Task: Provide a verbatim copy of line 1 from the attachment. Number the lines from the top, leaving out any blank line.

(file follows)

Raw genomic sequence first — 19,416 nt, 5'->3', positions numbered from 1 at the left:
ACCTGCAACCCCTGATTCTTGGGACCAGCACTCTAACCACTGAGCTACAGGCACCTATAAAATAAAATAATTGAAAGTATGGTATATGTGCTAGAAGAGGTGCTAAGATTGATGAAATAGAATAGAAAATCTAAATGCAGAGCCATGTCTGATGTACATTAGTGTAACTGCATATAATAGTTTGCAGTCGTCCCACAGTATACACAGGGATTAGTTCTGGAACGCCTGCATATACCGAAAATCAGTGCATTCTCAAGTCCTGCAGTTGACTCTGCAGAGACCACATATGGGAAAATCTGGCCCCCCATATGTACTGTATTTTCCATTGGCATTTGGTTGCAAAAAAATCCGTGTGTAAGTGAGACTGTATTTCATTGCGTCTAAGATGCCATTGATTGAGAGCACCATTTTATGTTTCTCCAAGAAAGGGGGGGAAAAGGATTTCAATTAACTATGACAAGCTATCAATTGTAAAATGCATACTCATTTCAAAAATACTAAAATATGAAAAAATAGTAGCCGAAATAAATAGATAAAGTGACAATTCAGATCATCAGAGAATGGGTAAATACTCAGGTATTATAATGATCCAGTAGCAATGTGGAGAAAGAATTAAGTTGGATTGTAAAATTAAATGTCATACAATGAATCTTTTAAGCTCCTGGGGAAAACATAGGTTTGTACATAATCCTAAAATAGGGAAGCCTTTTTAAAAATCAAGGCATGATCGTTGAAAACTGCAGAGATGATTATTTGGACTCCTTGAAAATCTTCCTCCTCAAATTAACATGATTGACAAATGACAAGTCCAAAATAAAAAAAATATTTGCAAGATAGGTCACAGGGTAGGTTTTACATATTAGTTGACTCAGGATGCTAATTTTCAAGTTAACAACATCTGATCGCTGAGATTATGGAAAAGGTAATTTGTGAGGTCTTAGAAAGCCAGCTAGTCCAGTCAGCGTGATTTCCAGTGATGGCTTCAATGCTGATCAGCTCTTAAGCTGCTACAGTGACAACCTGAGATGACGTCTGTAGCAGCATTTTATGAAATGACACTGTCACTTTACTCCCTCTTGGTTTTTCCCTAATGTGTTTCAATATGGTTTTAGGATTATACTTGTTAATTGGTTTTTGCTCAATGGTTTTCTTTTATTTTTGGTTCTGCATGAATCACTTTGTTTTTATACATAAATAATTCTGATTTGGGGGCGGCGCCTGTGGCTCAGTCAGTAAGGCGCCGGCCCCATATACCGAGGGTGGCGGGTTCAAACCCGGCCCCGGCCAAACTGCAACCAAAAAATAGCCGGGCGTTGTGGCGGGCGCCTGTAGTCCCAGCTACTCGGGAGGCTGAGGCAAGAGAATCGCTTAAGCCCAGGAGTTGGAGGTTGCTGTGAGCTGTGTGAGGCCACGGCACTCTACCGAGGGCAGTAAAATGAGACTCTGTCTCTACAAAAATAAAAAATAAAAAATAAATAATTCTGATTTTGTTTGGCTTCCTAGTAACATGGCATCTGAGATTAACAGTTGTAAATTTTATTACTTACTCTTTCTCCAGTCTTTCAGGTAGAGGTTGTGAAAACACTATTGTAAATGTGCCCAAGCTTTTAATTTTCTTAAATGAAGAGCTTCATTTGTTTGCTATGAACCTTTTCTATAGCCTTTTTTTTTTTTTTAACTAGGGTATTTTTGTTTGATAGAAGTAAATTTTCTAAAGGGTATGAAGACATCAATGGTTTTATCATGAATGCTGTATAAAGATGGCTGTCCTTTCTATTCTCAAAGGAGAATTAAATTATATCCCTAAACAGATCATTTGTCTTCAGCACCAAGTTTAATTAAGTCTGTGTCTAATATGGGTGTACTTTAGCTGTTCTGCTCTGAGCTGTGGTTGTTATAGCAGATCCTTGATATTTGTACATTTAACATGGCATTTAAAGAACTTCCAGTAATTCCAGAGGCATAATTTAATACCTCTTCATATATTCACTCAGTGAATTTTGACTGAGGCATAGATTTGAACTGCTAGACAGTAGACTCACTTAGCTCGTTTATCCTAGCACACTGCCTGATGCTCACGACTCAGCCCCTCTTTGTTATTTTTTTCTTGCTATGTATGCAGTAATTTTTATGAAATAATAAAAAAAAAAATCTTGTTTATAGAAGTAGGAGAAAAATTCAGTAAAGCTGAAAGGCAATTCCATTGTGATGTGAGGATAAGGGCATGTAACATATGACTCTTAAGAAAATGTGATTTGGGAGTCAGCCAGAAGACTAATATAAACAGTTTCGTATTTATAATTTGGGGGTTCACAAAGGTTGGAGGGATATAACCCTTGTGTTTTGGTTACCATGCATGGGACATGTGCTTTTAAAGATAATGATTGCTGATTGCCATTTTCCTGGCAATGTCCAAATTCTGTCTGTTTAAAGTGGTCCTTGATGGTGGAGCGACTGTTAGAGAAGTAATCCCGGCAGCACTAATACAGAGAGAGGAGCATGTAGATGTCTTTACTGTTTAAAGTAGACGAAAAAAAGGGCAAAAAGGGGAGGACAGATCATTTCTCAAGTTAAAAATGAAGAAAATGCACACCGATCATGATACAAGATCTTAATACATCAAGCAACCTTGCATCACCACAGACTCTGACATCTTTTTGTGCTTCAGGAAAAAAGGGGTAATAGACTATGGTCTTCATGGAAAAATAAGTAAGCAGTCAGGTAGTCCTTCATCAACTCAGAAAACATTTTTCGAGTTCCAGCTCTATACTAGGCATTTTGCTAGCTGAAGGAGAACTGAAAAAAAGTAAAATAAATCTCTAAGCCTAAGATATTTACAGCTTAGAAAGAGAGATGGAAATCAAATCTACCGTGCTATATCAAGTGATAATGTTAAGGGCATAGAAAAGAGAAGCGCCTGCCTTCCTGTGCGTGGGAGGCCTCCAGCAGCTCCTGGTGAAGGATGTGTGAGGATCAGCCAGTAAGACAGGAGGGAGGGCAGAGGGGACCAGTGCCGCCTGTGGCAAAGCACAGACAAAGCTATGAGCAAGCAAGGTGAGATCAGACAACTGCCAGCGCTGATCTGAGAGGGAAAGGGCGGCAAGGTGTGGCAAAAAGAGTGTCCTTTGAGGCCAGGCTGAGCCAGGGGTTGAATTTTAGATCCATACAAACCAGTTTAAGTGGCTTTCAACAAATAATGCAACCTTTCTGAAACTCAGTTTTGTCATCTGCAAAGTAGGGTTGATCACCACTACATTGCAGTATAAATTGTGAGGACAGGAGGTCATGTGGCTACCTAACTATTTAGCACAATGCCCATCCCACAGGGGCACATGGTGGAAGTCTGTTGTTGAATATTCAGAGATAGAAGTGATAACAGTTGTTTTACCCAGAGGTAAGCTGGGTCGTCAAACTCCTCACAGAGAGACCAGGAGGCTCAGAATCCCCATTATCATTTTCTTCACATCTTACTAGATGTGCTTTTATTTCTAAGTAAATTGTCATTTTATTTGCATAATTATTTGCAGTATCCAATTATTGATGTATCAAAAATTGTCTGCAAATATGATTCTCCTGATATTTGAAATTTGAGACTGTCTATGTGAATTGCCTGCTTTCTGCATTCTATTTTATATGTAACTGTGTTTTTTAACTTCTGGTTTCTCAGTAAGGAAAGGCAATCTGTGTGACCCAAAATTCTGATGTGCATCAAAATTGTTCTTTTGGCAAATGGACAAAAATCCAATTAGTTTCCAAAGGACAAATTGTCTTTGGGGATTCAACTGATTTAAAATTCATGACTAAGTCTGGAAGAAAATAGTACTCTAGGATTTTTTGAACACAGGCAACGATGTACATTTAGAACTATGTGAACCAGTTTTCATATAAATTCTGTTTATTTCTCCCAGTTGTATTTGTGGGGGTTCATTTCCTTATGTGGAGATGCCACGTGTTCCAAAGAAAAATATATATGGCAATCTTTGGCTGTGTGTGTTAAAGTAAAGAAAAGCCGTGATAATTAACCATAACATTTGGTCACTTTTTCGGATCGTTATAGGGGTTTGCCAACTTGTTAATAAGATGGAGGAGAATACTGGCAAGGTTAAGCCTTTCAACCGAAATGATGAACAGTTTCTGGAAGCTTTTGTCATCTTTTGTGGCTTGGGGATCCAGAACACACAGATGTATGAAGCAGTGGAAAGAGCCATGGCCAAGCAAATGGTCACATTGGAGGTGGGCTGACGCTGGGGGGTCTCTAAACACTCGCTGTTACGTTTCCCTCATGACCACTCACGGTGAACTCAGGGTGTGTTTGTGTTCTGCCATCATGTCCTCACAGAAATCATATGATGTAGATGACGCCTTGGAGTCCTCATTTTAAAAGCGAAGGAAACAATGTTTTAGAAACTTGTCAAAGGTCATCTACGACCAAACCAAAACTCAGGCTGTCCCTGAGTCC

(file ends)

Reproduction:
Raw genomic sequence first — 19,416 nt, 5'->3', positions numbered from 1 at the left: